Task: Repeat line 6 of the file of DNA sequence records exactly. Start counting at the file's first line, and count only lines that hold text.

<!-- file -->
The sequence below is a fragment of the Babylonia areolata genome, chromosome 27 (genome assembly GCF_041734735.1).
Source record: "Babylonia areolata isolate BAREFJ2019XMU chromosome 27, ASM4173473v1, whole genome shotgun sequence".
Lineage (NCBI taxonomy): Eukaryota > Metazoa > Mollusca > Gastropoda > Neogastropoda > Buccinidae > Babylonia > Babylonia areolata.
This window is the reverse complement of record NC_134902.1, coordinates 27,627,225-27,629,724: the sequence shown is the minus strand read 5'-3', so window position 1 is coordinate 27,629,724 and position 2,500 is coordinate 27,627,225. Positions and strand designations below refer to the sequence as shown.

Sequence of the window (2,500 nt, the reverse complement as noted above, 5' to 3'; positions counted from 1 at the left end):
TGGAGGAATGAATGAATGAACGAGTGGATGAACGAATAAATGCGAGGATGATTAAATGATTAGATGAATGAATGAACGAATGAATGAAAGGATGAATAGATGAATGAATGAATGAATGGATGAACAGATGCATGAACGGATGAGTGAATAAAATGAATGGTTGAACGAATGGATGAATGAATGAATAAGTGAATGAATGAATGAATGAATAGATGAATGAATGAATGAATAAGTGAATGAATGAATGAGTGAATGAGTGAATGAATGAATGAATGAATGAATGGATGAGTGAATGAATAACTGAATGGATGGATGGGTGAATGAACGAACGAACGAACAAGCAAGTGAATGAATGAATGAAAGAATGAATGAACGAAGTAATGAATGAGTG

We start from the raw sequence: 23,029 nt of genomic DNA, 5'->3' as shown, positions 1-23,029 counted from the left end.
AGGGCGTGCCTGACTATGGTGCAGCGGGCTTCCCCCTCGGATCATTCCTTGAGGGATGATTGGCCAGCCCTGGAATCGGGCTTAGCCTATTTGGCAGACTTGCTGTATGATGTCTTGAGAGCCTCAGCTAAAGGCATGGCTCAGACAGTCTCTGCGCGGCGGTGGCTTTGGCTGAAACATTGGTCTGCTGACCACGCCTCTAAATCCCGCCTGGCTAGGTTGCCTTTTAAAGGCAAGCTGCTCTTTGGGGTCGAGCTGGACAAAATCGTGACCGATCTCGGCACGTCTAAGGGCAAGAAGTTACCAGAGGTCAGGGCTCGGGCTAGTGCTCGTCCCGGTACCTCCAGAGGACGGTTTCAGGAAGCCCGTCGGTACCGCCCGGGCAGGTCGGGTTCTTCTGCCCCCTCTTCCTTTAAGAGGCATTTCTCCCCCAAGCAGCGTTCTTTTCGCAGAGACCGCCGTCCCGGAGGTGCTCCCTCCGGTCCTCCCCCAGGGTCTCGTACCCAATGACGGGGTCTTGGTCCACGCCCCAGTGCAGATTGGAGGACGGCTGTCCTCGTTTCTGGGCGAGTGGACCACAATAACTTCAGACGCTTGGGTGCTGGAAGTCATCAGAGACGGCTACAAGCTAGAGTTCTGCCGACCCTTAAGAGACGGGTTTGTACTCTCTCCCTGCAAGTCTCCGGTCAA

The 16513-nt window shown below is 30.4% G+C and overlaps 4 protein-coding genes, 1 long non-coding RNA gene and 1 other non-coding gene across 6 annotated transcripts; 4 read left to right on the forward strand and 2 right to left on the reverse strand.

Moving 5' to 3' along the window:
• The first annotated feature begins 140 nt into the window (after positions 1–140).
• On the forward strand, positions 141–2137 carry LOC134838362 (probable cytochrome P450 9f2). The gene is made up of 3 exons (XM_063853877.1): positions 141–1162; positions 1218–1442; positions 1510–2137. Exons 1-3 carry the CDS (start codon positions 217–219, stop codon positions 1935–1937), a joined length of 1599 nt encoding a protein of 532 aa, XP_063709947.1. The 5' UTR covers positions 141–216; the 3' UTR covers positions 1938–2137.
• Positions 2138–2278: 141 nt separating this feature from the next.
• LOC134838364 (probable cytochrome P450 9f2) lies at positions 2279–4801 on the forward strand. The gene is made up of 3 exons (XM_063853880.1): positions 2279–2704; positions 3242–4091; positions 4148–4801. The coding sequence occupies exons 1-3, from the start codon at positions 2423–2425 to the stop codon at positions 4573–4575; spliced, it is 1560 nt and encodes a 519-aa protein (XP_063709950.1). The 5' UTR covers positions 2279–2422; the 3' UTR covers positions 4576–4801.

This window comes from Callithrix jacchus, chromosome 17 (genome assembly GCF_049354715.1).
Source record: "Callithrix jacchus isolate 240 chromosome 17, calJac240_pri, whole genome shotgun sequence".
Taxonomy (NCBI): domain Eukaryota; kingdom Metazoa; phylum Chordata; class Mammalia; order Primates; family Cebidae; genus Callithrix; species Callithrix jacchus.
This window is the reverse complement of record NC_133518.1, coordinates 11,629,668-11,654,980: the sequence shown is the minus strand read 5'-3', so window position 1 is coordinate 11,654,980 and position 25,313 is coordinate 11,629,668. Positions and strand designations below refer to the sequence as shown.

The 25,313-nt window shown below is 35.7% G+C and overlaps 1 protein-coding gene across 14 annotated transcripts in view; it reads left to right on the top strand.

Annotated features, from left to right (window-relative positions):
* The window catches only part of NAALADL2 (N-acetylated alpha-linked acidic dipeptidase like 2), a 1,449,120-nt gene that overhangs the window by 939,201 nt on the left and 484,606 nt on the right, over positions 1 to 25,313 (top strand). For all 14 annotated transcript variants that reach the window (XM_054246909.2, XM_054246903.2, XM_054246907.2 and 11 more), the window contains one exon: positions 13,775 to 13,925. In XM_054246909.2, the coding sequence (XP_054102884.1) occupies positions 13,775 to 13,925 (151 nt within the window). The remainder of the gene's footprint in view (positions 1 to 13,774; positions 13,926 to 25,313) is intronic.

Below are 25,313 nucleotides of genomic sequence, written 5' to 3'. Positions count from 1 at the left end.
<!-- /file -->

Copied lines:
TGGAGGAATGAATGAATGAACGAGTGGATGAACGAATAAATGCGAGGATGATTAAATGATTAGATGAATGAATGAACGAATGAATGAAAGGATGAATAGATGAATGAATGAATGAATGGATGAACAGATGCATGAACGGATGAGTGAATAAAATGAATGGTTGAACGAATGGATGAATGAATGAATAAGTGAATGAATGAATGAATGAATAGATGAATGAATGAATGAATAAGTGAATGAATGAATGAGTGAATGAGTGAATGAATGAATGAATGAATGAATGGATGAGTGAATGAATAACTGAATGGATGGATGGGTGAATGAACGAACGAACGAACAAGCAAGTGAATGAATGAATGAAAGAATGAATGAACGAAGTAATGAATGAGTG